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Discussion in 'Basses [BG]' started by wraub, Jul 29, 2016.
Pretty cool video, new to me:
Fantastic! Thank you for sharing.
I know an amp tech that has a couple of these amps. He was just telling me the other day the exact way Jack used these in conjunction with another amp. Carol Kay also used these.
When I saw Jack with Paul Kantners' Starship in '92 he was using one of these as a pre amp to a SWR Redhead. I was standing right behind the Versatone, had Jefferson Airplane stenciled on it, the vinyl peeling off the wood sides. It was pretty awesome when he was facing me getting all the feedback and distortion on Sunrise from Blows Against The Empire! He was playing his Gibson that the signature is based on.
Cool. Love the OD tone on that amp!
So cool, I hadn't heard that he'd gotten it back! YAY!
He should know!!! Splendid, thank you.
That is some cool history.
Don't see the video link.
Jack's tone at Woodstock has always been one of my favorites. It's always seemed a lot brighter than what people get out of similar gear though, which I've never quite understood. An amazing video regardless!
Anyone have an idea what was done to the electronics?
On the bass, I'd always understood they were created by Bear and were possibly the first passive parametric EQ controls on a bass. I'm sure there was an article on this in Bass Player back in the '90s.
EDIT: Can't find the article but courtesy of the Letstalkguild site I found this:-
'......here's what Ron Wickersham is quoted as saying in Jim Roberts' "American Basses" © 2003 by Jim Roberts, Backbeat Books page 12.
"It was there that the first active electronics were placed in an instrument- Phil Lesh's Guild [Starfire] bass, which had Hagstrom pickups mad in Sweden. The pickups had winding inductance of several Henries, so the high frequencies were getting lost in the cord to the amp. We found that isolating the cord's capacitance would bring out the highs while preserving the tone in the lows. And we found that even a 6" cable from the pickup to the electronics moved the self resonance down about an octave, so the preamp was built right on the terminals of the pickup."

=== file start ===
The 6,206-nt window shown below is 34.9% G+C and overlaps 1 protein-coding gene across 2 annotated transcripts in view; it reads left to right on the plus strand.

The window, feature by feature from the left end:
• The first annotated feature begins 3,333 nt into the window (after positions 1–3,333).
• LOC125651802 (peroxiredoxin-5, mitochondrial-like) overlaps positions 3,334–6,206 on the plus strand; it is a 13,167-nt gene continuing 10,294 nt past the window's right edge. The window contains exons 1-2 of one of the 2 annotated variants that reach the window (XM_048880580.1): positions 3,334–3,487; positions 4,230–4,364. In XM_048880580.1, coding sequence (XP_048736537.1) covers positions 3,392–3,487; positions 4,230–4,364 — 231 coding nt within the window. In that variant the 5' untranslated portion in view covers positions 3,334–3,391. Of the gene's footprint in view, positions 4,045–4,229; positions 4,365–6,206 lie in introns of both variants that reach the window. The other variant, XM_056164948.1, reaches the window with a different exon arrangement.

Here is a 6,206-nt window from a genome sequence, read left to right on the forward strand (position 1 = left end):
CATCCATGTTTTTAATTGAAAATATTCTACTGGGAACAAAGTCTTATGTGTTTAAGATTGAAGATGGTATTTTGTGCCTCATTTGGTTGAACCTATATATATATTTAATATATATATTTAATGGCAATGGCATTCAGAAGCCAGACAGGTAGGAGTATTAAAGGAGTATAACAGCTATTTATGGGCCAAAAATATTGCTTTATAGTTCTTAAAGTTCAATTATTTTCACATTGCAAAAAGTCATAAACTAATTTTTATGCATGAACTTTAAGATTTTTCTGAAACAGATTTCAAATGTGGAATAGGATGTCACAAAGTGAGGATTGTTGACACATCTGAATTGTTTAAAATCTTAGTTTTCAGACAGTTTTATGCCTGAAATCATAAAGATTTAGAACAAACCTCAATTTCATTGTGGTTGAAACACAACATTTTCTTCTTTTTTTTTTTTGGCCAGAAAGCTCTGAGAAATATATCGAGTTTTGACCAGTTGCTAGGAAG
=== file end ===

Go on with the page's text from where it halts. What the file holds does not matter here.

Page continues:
Later on page 13 Roberts writes:
"Alembic's early instrument projects included the installation of low-impedance pickups and active electronics in Guild Starfire basses used by both Lesh and the Jefferson Airplane's Jack Cassady." '
That book, American Basses, may be a handy reference for us bassists to have.
Very cool. The bass looks great after so many years!
Man, Rick Turner has done so much for bass players.
Thanks for finding and posting this great vid.
I don't see how whatever person(s) had that bass for all those years managed to keep it a secret, unless they just hid it in their closet and NEVER showed it to anyone or played it out. Kind of similar to people who buy a stolen Rembrandt or Picasso painting and hide it in some secret vault to be viewed only by themselves. With that ad-on cover plate and peghead inlay, it couldn't have been much more unique and recognizable, even if the color of the finish was changed.
Oh well: "better late than never"...very cool that JC finally has it back.
5 year thread...that bass in post #1...
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